Get To Know These Six Furniture Dealers Curating American Style Today


When it comes to the latest in design, stylish furniture dealers Tricia Benitez Beanum, Alana Tang, Becky Goss, Tori Jones, Jonathan Sanchez-Obias and Pam Evans know it’s all about mixing vintage and antique finds with cool, contemporary pieces.

Meet Today’s Aesthetes Who Know What’s Hot In Furniture


Tricia Benitez Beanum in front of her flagship store

Photo by The Ingalls

Manifesting Design Destiny

Design is in Tricia Benitez Beanum’s DNA. A second-generation antiques dealer, she also wears the hat of stylist, designer and owner of Pop Up Home in Los Angeles. In her recently opened flagship space, Beanum has created an environment for anyone with an appetite for vintage flare. “I want to show how it can be elevated and not so kitschy,” she says. Beanum makes that case here, surrounded by a mix of old and new, including a Maitland-Smith coffee table, ‘70s De Sede sectional sofa and Ann Weber artwork. “Right now, people are looking for special pieces that translate into all genres of design and stand out among a sea of neutrals.”

Alana Tang sitting in chair in her Seattle shop

Photo by Amber Fotus

Set In Discovery Mode

Meet Alana Tang, owner of In The Comfort Of which opened in Seattle in 2022. With a penchant for modernist, mid-century and space-age finds sourced everywhere from estate sales and antique malls to private owners throughout the Pacific Northwest, Tang still can’t turn away contemporary pieces if they meet her standards. “I consider design, form and function in everything I buy,” Tang says. “I was offered a lounge chair and ottoman set by Naoto Fukasawa for B&B Italia, and while I mainly focus on vintage, it checked all the boxes so I had to have it.” As for the current landscape today, Tang is excited by the adventurous spirit many are taking in finding their style, and by watching clients put things together in ways she never would have thought to.

Becky Goss inside her Westport shop

Photo by Lesley Unruh

Happy Curated Hangout

Step inside The Flat in downtown Westport, Connecticut, and you’ll feel as though you’re walking into the home of a chic friend. That was precisely the goal when Becky Goss opened the doors in 2016. She imagined a place to interact with customers and share stories of the treasures within. “I still believe in local, one-of-a-kind shops where you know the owner,” Goss says. “Stop in, see what’s new, have a conversation and get off your screen!” In the highly curated familial space, not one specific period or style dominates. Because after all, a good room is all about thoughtful layering. “I’m not afraid to take vintage or antique items and reimagine them for the modern home.” Case in point: the one-off mid-19th century Biedermeier Recamier reupholstered in a bold Robert Kime fabric.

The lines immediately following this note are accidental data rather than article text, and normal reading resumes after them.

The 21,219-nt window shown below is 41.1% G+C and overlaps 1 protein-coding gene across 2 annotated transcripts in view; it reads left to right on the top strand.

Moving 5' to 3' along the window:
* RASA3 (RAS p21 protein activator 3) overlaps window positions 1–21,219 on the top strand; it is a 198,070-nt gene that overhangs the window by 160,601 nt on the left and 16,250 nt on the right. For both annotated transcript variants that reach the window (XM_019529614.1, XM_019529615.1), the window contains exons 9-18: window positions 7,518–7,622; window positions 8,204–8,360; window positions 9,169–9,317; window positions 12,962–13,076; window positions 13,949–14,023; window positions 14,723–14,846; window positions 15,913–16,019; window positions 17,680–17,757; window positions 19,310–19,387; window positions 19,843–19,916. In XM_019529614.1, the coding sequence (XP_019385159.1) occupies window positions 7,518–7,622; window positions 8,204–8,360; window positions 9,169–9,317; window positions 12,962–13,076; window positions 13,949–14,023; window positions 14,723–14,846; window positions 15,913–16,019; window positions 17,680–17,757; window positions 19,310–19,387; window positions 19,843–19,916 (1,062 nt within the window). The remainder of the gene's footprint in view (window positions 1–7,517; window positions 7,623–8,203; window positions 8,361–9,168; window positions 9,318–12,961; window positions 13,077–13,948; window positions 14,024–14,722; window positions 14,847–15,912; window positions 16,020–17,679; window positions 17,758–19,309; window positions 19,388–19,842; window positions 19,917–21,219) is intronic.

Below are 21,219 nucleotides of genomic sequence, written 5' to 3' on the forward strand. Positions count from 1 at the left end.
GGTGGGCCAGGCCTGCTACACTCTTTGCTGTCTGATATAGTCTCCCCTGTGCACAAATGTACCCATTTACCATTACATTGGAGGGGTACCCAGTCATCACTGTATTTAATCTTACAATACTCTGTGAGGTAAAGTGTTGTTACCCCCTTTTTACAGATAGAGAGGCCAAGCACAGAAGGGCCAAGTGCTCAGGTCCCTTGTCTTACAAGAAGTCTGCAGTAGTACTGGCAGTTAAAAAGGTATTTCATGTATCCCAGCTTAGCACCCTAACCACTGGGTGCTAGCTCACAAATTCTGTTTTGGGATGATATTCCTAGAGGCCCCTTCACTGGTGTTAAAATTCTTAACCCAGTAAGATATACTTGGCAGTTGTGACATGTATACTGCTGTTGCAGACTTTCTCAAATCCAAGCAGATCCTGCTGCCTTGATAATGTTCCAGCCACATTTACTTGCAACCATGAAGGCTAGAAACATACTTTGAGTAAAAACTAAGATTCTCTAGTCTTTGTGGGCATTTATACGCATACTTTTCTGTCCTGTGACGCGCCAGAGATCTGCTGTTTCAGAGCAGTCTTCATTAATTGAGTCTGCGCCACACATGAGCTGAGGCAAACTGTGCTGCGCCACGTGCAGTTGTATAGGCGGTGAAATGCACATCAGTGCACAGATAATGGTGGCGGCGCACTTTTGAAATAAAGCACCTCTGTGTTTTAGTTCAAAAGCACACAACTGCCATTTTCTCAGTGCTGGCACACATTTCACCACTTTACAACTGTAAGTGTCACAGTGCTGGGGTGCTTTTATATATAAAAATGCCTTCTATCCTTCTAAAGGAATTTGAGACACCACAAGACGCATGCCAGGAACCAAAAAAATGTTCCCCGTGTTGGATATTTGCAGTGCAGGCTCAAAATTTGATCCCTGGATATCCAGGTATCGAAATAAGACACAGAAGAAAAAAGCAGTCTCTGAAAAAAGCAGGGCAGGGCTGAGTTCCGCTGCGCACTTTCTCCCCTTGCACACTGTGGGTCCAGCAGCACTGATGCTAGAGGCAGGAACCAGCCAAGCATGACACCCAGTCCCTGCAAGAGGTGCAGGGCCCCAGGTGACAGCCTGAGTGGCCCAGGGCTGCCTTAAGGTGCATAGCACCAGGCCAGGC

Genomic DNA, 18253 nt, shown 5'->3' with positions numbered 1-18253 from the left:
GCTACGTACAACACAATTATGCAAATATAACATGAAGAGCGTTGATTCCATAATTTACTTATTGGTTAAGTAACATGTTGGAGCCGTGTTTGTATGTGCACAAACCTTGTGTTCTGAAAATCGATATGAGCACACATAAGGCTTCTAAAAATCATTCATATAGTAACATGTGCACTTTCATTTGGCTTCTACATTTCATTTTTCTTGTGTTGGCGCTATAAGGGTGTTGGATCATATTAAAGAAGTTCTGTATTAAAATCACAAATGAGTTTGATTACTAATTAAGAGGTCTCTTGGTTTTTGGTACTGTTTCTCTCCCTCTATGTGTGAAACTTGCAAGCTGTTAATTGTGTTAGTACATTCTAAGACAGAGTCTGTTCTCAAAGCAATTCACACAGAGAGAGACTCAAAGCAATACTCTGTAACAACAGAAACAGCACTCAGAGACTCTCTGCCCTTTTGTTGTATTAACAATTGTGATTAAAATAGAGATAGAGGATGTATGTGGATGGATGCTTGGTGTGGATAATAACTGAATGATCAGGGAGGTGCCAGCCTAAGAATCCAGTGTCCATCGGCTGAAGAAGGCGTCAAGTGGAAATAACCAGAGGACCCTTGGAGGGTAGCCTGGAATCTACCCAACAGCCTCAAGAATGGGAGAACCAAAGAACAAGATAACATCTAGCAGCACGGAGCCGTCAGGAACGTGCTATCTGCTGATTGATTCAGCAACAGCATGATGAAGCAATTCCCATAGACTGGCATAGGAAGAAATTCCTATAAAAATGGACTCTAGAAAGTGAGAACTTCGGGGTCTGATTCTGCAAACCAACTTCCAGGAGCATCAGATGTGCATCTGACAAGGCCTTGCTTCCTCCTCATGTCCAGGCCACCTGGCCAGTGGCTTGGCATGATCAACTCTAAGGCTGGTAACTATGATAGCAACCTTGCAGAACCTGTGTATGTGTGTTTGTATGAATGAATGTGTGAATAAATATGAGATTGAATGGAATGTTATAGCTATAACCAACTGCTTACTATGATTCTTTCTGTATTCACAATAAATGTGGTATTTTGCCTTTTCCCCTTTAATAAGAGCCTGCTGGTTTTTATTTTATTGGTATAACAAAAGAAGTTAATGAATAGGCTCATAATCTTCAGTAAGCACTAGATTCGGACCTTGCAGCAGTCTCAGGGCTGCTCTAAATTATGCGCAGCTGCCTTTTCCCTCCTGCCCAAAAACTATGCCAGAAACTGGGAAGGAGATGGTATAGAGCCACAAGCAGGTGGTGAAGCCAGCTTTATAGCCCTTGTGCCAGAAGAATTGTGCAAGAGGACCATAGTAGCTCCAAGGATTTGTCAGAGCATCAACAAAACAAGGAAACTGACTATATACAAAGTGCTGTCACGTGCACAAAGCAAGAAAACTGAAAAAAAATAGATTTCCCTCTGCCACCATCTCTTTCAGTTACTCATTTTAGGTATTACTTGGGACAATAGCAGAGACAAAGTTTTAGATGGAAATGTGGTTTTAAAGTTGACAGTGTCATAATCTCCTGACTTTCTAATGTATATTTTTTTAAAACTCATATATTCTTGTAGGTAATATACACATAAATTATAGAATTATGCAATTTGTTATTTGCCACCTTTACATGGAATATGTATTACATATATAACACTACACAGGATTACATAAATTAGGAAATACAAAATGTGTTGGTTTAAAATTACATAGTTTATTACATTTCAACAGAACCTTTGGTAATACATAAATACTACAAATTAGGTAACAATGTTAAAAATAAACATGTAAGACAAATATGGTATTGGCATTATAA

Tori Jones showcases her wares in her shop

Photo by Read McKendree

Gravitating Towards Island Time

Tucked away on windswept Block Island, the contents of Tori Jones Studio reflects the classic New England aesthetic found outside the studio’s walls. “I gravitate toward American antiques,” says Jones, a self-proclaimed magpie who splits time between the Rhode Island enclave and New York. “We’re passionate about antique patchwork quilts, painted furniture, wicker and rope.” A former editor, Jones still taps into her prowess for discovery and storytelling in the elements she curates, stocking ready-made Hobnail Czech glassware and Sabre flatware, as well as showcasing contemporary artists from the Hudson Valley to the UK. For Jones and her customers, there’s nothing like the thrill of originality. “I think the people who shop with us are looking for items with some soul. It’s an Amazon world, but there is an authenticity, timelessness and durability to antiques that can’t be replicated.”

Jonathan Sanchez-Obias at his minimalist Miami storefront

Photo by Kris Tamburello

Minimalist Miami Vice

Jonathan Sanchez-Obias’ Miami storefront, Primaried Studio is a sleek and minimalist paradise. The rotating portfolio of furnishings, however, are the real scene-stealers, hailing largely from the 1960s through ’90s. Pieces like the ’80s black Quebec 69 Spider Chair by Les Amisca and the purple Ribbon Chair by Pierre Paulin for Artifort hold court on the gallery floor with furnishings by contemporary designers like Kouros Maghsoudi and Atelier Caracas for Studio Boheme. Knowledge of the past and a keen eye on the current state of design makes Sanchez-Obias a trusted source for clientele primarily consisting of first-time homeowners and renters looking to invest in their growing furniture collections. “I am always meeting people who are looking to mix vintage pieces with new designs in their homes,” says Sanchez-Obias.

Pam Evans in her French-inspired storefront

Photo by Hector Sanchez

Nod To French Connection

Pam Evans’ brick-and-mortar store Maison in Birmingham, Alabama, is a nod to French style, from which she is infinitely inspired. “Paris is always a good idea!” swoons Evans. “I love the culture and their chic sense of style, from food and fashion to interiors.” Shabby chic French finds aside, Evans’ offerings span provenance and genre (her M.O. is pairing modern art, like these abstract works on paper by Addison Ryan, with midcentury furniture), but collectively lean towards the neutral, patinaed and oversized. “I tend to buy large pieces, like these wooden Belgian spheres, a midcentury chandelier five feet in diameter, or a pair of nine-foot columns.” Such unique finds are most often scooped up by designers and architects who look to Evans’ wares for adding character to their spaces; the sort of acquisition the antiques veteran still gets a thrill out of after two decades in the business.